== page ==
The Littles and the Kitchens watched helplessly as Hurricane Katrina battered their New Orleans homes. Both families waited patiently for an insurance adjuster to settle their losses. And both were sorely disappointed with the outcome.
Then, their paths diverged.
Richard and Cindy Little, a white couple living in a predominantly white neighborhood, filed a complaint with the Louisiana Department of Insurance. Eventually, they won full reimbursement for their repairs.
Doretha and Roy Kitchens, a black couple living in New Orleans’ overwhelmingly black Lower Ninth Ward, simply gave up and took what their insurer gave them. They didn’t know they could appeal to the state.
Though poor and minority neighborhoods suffered the brunt of Katrina’s fury, residents living in white neighborhoods have been three times as likely as homeowners in black neighborhoods to seek state help in resolving insurance disputes, according to an Associated Press computer analysis.
The analysis of Louisiana’s insurance complaints settled in the first year after Katrina highlights a cold, hard truth exposed by Katrina’s winds and waters: People of color and modest means, who often need the most help after a major disaster, are disconnected from the government institutions that can provide it, or distrustful of those in power.
“The blacks didn’t complain ’cause they got tired,” said Doretha Kitchens, 58, who recalls numerous phone calls to her insurer that often ended with her being put on hold. Ultimately, she accepted her insurer’s offer of about $34,000 for damages that actually total more than $120,000.
The insurance industry and state regulators say they made special efforts – even in the midst of Katrina’s chaos – to reach out to poor and minority neighborhoods to inform them of options.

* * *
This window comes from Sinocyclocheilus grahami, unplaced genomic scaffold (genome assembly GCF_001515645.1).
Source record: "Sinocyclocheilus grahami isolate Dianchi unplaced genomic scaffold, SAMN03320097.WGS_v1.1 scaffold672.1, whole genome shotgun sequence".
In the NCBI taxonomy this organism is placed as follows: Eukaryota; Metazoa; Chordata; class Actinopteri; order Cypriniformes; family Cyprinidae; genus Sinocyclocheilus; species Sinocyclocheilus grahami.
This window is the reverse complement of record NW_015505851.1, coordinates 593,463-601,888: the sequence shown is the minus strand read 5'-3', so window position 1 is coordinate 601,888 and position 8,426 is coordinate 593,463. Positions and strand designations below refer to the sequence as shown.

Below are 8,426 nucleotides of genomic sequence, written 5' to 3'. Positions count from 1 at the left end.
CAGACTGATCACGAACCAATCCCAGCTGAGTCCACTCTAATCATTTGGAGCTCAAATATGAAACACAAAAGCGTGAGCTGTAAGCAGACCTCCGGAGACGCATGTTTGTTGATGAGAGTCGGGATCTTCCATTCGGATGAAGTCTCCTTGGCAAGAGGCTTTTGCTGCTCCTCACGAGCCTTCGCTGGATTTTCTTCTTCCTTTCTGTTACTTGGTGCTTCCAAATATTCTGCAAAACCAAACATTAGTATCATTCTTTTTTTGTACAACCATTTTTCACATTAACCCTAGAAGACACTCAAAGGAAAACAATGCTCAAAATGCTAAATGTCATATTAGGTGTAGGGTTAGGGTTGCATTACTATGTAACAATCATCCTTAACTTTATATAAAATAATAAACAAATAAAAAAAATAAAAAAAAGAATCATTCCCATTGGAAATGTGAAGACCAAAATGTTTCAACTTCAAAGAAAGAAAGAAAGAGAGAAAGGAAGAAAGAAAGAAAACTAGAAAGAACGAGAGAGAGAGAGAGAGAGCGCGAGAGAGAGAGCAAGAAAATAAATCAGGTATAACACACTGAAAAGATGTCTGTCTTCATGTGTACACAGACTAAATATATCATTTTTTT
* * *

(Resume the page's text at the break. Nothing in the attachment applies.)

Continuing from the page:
But their ad appeals on local radio did little to inform the thousands of mostly black residents who were displaced to Houston. And giving a toll free number for help didn’t help poor minorities who stayed behind with no telephone or cell service. Officials acknowledge victims slipped through the cracks.
“The message doesn’t get to everyone,” Louisiana Insurance Commissioner Jim Donelon said.
More than a year after the epic hurricane laid waste to much of the Gulf Coast, frustration and anger still simmer.
More than 700,000 insurance claims were filed for damage resulting from Katrina in Gulf Coast states and to date, only $14.9 billion out of $25.3 billion in insured losses have been paid, the national risk modeling firm ISO estimates.
In Louisiana, more than 8,000 residents have filed Katrina-related complaints with the state insurance office. Using open records law, AP obtained the files of more than 3,000 complaints that have already been settled and analyzed the outcomes by the demographics of the victims’ current zip code neighborhood.
Nearly 75 percent of the settled cases were filed by residents currently living in predominantly white neighborhoods. Just 25 percent were filed by households in majority-black zip codes, the analysis found.
The analysis also suggests income was a factor. The average resident who sought state help lives in a neighborhood with a median household income of $39,709, compared with the statewide median of $32,566 in the 2000 Census.
AP analyzed 3,118 complaints filed by homeowners still living in Louisiana. The state’s data did not identify whether the addresses on complaints were the same locations as the damaged homes. The state also refused to release any information on approximately 5,000 complaints still under review.
The findings surprise few on the front lines of a disaster that has reawakened issues of racial equality.
Donelon, the insurance commissioner, said his department made an extra effort to reach as many people as possible and let them know the agency was willing to press their case with insurers.
State workers crisscrossed the state, using mobile complaint centers, user-friendly Web sites and advertisements on television and radio. When complaints were received, state insurance officials determined whether they had merit, and lobbied insurance companies for more money for homeowners when warranted.
That message, however, never reached the water-stained stoop of Doretha Kitchens’ house, which was enveloped in a 9-foot wave of muddy water when the Lower Ninth Ward’s aging levees broke. For months, she had no access to computer, radio or TV and couldn’t hear the state agency’s messages.
Kitchens also didn’t know she could appeal Allstate Corp.’s settlement offer to the state, but doubts it would have changed anything. Her husband, she said, simply lost faith that anyone would help.